I stalked through the underwater hallways and dilapidated facilities that made up the Pathos station that made up the world of Frictional Games’ latest title, SOMA. During my time with it I’ve come to the realization that what was clawing at my thoughts between play times wasn’t the monsters, but the world itself.
What SOMA sets out to accomplish, it does so in spades, it created an interesting dialogue and posed deeply philosophical questions about self and consciousness. Solipsism is the main subject on display and the game expertly uses game mechanics to push the point across and gives the player some truly difficult choices. For the sake of spoilers, I’ll try to stay light on the details.
SOMA is setup almost exactly like its predecessors, Penumbra and Amnesia. You have a horror game with physics based puzzles and enemies to sneak past. The environments in SOMA are a huge step forward for the studio which has made leaps and bounds with its art style and graphics from game to game. These environments perfectly managed to make me absolutely dread progressing forward. Even before the lights go out and some boogeyman tries to break down a door in the beginning I was uneasy. The small area created an eery silence and general ambiance the unnerved me right off the bat. When a game makes me crouch down and stuff myself in a corner before it even lets me see a monster, it’s doing something right.
Problem is, SOMA immediately dropped the ball the second I caught sight of the first “monster.” A shambling little robot, known as a Construct, making little bleeps wasn’t exactly terrifying, it was almost… cute. When it spotted me it excitedly limped it’s way over to me like a lost puppy as I easily outran it.
While the rest of the monsters littering the underwater facility were actually a bit creepier, you can’t actually see them. While Amnesia and Penumbra encouraged players to look away from their monsters, you could actually see them through the haze of your impending insanity. But in SOMA, the screen just tears and distorts itself in an annoying fashion, neat how that ties into the story, but it’s still irritating. Mainly because I need to actually glimpse where the damn thing is and what it’s doing so I can learn how to avoid it.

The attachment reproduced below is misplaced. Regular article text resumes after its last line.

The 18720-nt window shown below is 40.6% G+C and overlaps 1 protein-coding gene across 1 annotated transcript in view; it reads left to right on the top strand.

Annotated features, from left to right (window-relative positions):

Sometimes, the monster won’t even budge from its spot, like the robot girl in the Omicron station. A situation that I staggered through by simply throwing myself at her, taking the hit so she would spawn somewhere else. That’s not exactly a tactic I would think I should have to resort to in a game about avoiding monsters.
SOMA‘s story, characters and lore carried itself so well that I often found myself annoyed that I had to deal with creatures rather than explore the different sections of the station to unravel more of the mystery. I know I missed files and e-mails scattered about in the clinic at Theta, but I wasn’t keen on trying to go through every drawer and computer looking for files as Akers stalked me through the labs.
I’m not going to pretend to know if Frictional Games felt like they needed to throw in monsters in case the story fell flat, but I know that after playing I would’ve much rather they didn’t. Or that if monsters were necessary they should’ve been used for puzzles instead of the usual schtick of awkwardly avoiding them while trying to figure out where to go.
It’s truly frustrating that some of the puzzles you do get your hands on are actually really good. For example, collecting the structure gel at Theta is a simple puzzle, but through completing it, you get to learn how it works and what it means to the game’s world. The game’s mechanics strengthened the story around it and helped me, the player, understand what this stuff was that had been dripping from every crack in the walls.
Despite large chunks of time in between enemy encounters, it didn’t help with the pacing of the game. The enemies didn’t add to any kind of rising action, they simply sat in my way, usually in some poorly designed network of hallways. Eliminating them altogether from the story was done so in such a limp handed way. It’s literally put in your way along a straight path and is completed by basically pushing a button.
In future I’d love to see Frictional create another amazing story and world for us to explore and challenge us with puzzles, instead of relying on the tired monster formula. They can truly make some intriguing situations and keep me guessing the entire time. I’d just like to see them be courageous enough to wholly embrace their new ideas next time, trimming away what doesn’t work.